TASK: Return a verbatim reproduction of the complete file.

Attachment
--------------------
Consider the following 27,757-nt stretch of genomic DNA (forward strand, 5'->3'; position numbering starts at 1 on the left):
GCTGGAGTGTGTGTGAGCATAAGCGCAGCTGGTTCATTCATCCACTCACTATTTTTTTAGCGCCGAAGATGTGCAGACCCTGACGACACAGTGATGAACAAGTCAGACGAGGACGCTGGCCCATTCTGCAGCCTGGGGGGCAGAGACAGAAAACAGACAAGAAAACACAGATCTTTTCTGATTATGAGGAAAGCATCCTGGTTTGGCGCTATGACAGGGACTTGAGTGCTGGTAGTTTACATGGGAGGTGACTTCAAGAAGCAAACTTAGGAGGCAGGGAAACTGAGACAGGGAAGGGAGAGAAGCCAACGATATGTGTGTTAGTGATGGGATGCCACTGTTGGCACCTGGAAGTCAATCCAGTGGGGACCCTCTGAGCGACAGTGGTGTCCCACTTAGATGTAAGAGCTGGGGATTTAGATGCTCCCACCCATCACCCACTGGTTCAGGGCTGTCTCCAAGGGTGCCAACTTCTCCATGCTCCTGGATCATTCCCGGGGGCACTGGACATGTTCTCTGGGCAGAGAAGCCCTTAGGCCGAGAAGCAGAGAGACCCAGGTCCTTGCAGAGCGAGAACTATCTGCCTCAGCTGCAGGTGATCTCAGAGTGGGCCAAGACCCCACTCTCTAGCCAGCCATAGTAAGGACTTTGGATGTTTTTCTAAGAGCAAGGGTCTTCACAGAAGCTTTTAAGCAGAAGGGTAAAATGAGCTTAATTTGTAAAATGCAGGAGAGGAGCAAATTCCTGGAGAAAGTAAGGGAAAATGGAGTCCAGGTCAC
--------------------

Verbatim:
Consider the following 27,757-nt stretch of genomic DNA (forward strand, 5'->3'; position numbering starts at 1 on the left):
GCTGGAGTGTGTGTGAGCATAAGCGCAGCTGGTTCATTCATCCACTCACTATTTTTTTAGCGCCGAAGATGTGCAGACCCTGACGACACAGTGATGAACAAGTCAGACGAGGACGCTGGCCCATTCTGCAGCCTGGGGGGCAGAGACAGAAAACAGACAAGAAAACACAGATCTTTTCTGATTATGAGGAAAGCATCCTGGTTTGGCGCTATGACAGGGACTTGAGTGCTGGTAGTTTACATGGGAGGTGACTTCAAGAAGCAAACTTAGGAGGCAGGGAAACTGAGACAGGGAAGGGAGAGAAGCCAACGATATGTGTGTTAGTGATGGGATGCCACTGTTGGCACCTGGAAGTCAATCCAGTGGGGACCCTCTGAGCGACAGTGGTGTCCCACTTAGATGTAAGAGCTGGGGATTTAGATGCTCCCACCCATCACCCACTGGTTCAGGGCTGTCTCCAAGGGTGCCAACTTCTCCATGCTCCTGGATCATTCCCGGGGGCACTGGACATGTTCTCTGGGCAGAGAAGCCCTTAGGCCGAGAAGCAGAGAGACCCAGGTCCTTGCAGAGCGAGAACTATCTGCCTCAGCTGCAGGTGATCTCAGAGTGGGCCAAGACCCCACTCTCTAGCCAGCCATAGTAAGGACTTTGGATGTTTTTCTAAGAGCAAGGGTCTTCACAGAAGCTTTTAAGCAGAAGGGTAAAATGAGCTTAATTTGTAAAATGCAGGAGAGGAGCAAATTCCTGGAGAAAGTAAGGGAAAATGGAGTCCAGGTCAC